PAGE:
The Challenge of Customisation
Businesses have unique content requirements. Your content structure, organisation, and data relationships may differ significantly from what a template's pre-built CMS offers. This means that, in most cases, you'll find yourself faced with the task of rebuilding the CMS to suit your specific needs.
While Webflow provides tools to customise the CMS, it can be a complex and time-consuming process, especially if you have complex content structures. And so pretty quickly, that ‘shortcut’ you were trying to take starts looking like a much longer journey.
Easy to Mess Up
Another challenge when using Webflow templates is the potential for errors. If you attempt to update the template yourself, it's remarkably easy to inadvertently disrupt the website's layout and functionality. Templates often come with predefined layouts and features, which can be restrictive when it comes to making substantial changes. This limitation can lead to frustration and mistakes, which can negatively impact your website's performance and user experience.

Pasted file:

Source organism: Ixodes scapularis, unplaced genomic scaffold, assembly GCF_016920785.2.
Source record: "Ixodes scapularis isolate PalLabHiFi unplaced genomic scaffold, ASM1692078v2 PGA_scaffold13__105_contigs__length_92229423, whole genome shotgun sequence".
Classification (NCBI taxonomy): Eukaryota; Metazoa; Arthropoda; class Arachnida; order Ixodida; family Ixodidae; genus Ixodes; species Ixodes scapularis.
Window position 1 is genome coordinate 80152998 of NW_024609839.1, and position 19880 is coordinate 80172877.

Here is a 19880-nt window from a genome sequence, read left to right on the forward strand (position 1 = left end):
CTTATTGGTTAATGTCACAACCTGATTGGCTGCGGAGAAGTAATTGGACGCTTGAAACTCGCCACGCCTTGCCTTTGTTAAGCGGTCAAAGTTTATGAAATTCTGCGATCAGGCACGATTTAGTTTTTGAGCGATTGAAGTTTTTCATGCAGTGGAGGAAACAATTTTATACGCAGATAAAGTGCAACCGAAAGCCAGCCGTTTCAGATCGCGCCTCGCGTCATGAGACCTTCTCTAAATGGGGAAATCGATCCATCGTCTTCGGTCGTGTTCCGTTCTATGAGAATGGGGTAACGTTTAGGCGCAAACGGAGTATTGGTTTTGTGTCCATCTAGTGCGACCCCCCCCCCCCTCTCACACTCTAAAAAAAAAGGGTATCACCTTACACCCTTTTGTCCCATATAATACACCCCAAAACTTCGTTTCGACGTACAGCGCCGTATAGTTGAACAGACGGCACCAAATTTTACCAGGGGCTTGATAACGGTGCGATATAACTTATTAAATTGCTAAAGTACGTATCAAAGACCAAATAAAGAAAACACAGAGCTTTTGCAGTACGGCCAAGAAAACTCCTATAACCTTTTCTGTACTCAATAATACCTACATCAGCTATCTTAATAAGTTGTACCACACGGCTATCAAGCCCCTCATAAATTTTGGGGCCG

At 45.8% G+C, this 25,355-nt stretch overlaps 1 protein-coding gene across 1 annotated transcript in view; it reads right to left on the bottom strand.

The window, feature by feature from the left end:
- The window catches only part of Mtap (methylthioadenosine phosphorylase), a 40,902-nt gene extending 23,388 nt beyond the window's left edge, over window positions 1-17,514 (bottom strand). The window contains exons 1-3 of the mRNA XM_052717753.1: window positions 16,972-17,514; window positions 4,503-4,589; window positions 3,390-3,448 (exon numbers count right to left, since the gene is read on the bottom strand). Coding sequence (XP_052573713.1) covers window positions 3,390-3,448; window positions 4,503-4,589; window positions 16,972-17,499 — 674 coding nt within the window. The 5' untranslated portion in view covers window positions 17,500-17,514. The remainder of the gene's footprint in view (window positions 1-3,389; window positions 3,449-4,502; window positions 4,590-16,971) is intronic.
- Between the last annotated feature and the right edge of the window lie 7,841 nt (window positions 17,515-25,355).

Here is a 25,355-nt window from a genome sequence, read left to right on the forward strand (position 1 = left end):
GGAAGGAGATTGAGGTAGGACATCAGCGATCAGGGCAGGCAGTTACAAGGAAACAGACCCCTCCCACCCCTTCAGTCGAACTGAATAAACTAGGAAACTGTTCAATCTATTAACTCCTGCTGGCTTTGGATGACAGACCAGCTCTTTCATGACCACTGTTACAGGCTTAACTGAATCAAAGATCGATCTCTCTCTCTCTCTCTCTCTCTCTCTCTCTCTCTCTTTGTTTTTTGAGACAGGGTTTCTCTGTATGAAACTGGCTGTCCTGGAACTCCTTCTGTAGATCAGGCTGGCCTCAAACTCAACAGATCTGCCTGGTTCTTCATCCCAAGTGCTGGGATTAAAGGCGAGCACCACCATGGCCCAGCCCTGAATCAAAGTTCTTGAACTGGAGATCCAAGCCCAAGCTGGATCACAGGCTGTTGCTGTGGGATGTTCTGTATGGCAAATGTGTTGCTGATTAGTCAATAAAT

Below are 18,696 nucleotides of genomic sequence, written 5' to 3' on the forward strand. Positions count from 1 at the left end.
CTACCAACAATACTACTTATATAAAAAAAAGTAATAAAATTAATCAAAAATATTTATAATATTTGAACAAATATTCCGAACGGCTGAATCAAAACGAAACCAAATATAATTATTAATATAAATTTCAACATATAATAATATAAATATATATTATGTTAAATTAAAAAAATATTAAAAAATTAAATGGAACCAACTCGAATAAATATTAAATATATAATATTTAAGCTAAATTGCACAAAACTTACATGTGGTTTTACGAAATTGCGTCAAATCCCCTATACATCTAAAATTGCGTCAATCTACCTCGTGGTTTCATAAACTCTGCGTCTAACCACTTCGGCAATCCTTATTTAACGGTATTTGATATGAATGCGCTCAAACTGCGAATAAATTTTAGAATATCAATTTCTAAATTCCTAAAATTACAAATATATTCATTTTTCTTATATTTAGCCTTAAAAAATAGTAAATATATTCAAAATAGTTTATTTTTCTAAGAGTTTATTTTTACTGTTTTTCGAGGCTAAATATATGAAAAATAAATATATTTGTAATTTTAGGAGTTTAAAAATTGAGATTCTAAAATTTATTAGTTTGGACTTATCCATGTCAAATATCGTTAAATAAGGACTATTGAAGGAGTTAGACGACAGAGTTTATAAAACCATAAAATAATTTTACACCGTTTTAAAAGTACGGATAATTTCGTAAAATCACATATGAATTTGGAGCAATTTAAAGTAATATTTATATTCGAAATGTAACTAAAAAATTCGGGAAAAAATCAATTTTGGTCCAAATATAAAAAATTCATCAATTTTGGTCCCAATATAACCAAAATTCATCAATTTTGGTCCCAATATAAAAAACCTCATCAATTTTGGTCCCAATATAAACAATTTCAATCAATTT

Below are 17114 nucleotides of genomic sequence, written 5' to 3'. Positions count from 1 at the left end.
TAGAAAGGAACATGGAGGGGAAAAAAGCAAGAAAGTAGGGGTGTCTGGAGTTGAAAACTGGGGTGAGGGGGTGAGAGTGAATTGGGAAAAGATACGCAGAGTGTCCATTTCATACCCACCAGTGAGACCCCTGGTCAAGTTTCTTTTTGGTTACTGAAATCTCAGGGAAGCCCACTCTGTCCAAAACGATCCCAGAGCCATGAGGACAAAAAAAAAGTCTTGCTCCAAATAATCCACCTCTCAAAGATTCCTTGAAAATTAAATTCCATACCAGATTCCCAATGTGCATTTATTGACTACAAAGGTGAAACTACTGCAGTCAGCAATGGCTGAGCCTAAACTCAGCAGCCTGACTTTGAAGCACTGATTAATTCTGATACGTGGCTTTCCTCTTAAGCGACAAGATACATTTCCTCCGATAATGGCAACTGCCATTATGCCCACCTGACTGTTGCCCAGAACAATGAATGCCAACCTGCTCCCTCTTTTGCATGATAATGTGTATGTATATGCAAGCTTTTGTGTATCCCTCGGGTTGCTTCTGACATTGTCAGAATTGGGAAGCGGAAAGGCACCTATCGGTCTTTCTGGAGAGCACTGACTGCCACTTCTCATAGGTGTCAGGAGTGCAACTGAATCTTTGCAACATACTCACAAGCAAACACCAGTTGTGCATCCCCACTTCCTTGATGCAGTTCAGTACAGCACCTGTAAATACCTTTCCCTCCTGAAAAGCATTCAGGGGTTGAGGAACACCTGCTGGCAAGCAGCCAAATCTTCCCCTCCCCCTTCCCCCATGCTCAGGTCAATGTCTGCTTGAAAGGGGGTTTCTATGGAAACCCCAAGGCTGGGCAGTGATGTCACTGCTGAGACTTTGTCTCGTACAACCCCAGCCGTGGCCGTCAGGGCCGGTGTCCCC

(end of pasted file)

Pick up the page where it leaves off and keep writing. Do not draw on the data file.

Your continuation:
As your business grows, your website needs are likely to evolve as well. You may find the need to add more pages, features, or functionality to your site to accommodate your expanding business operations. Here's where Webflow templates can hit a roadblock. These templates, while convenient for small to medium-sized projects, may not scale seamlessly with your business's growth. In such cases, you might be faced with the daunting task of redesigning your entire website to meet your new requirements.